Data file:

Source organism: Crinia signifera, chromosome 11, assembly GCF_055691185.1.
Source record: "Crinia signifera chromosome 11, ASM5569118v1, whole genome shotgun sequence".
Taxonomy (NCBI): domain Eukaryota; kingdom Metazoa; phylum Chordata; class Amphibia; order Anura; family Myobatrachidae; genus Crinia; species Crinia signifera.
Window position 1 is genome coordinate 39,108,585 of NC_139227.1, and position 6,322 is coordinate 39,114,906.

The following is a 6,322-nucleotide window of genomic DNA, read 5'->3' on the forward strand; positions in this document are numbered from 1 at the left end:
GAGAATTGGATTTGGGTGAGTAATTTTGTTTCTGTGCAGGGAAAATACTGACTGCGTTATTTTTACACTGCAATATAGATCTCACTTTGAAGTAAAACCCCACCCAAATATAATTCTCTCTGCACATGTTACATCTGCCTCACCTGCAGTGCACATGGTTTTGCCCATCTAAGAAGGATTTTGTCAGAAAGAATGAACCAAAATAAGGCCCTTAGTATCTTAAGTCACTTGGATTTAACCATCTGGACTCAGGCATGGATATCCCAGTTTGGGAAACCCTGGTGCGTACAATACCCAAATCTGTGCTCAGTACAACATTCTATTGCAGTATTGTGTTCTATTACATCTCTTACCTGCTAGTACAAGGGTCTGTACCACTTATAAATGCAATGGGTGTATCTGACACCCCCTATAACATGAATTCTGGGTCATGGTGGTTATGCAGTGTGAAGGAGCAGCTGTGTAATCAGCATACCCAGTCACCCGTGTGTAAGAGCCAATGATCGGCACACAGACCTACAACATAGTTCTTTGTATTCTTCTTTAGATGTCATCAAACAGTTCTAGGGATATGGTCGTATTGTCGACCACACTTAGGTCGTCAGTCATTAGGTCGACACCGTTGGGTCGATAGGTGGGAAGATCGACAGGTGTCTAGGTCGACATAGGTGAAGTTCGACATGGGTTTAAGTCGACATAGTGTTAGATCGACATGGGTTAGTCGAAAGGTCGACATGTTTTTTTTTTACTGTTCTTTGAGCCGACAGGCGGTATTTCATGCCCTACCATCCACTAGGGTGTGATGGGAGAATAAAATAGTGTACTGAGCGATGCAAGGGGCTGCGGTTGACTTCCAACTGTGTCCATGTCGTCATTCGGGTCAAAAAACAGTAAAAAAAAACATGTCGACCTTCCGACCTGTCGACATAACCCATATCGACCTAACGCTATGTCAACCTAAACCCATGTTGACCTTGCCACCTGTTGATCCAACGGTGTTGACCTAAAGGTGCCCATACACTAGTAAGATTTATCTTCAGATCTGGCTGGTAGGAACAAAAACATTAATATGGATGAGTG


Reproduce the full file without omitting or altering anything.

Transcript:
Source organism: Crinia signifera, chromosome 11, assembly GCF_055691185.1.
Source record: "Crinia signifera chromosome 11, ASM5569118v1, whole genome shotgun sequence".
Taxonomy (NCBI): domain Eukaryota; kingdom Metazoa; phylum Chordata; class Amphibia; order Anura; family Myobatrachidae; genus Crinia; species Crinia signifera.
Window position 1 is genome coordinate 39,108,585 of NC_139227.1, and position 6,322 is coordinate 39,114,906.

The following is a 6,322-nucleotide window of genomic DNA, read 5'->3' on the forward strand; positions in this document are numbered from 1 at the left end:
GAGAATTGGATTTGGGTGAGTAATTTTGTTTCTGTGCAGGGAAAATACTGACTGCGTTATTTTTACACTGCAATATAGATCTCACTTTGAAGTAAAACCCCACCCAAATATAATTCTCTCTGCACATGTTACATCTGCCTCACCTGCAGTGCACATGGTTTTGCCCATCTAAGAAGGATTTTGTCAGAAAGAATGAACCAAAATAAGGCCCTTAGTATCTTAAGTCACTTGGATTTAACCATCTGGACTCAGGCATGGATATCCCAGTTTGGGAAACCCTGGTGCGTACAATACCCAAATCTGTGCTCAGTACAACATTCTATTGCAGTATTGTGTTCTATTACATCTCTTACCTGCTAGTACAAGGGTCTGTACCACTTATAAATGCAATGGGTGTATCTGACACCCCCTATAACATGAATTCTGGGTCATGGTGGTTATGCAGTGTGAAGGAGCAGCTGTGTAATCAGCATACCCAGTCACCCGTGTGTAAGAGCCAATGATCGGCACACAGACCTACAACATAGTTCTTTGTATTCTTCTTTAGATGTCATCAAACAGTTCTAGGGATATGGTCGTATTGTCGACCACACTTAGGTCGTCAGTCATTAGGTCGACACCGTTGGGTCGATAGGTGGGAAGATCGACAGGTGTCTAGGTCGACATAGGTGAAGTTCGACATGGGTTTAAGTCGACATAGTGTTAGATCGACATGGGTTAGTCGAAAGGTCGACATGTTTTTTTTTTACTGTTCTTTGAGCCGACAGGCGGTATTTCATGCCCTACCATCCACTAGGGTGTGATGGGAGAATAAAATAGTGTACTGAGCGATGCAAGGGGCTGCGGTTGACTTCCAACTGTGTCCATGTCGTCATTCGGGTCAAAAAACAGTAAAAAAAAACATGTCGACCTTCCGACCTGTCGACATAACCCATATCGACCTAACGCTATGTCAACCTAAACCCATGTTGACCTTGCCACCTGTTGATCCAACGGTGTTGACCTAAAGGTGCCCATACACTAGTAAGATTTATCTTCAGATCTGGCTGGTAGGAACAAAAACATTAATATGGATGAGTG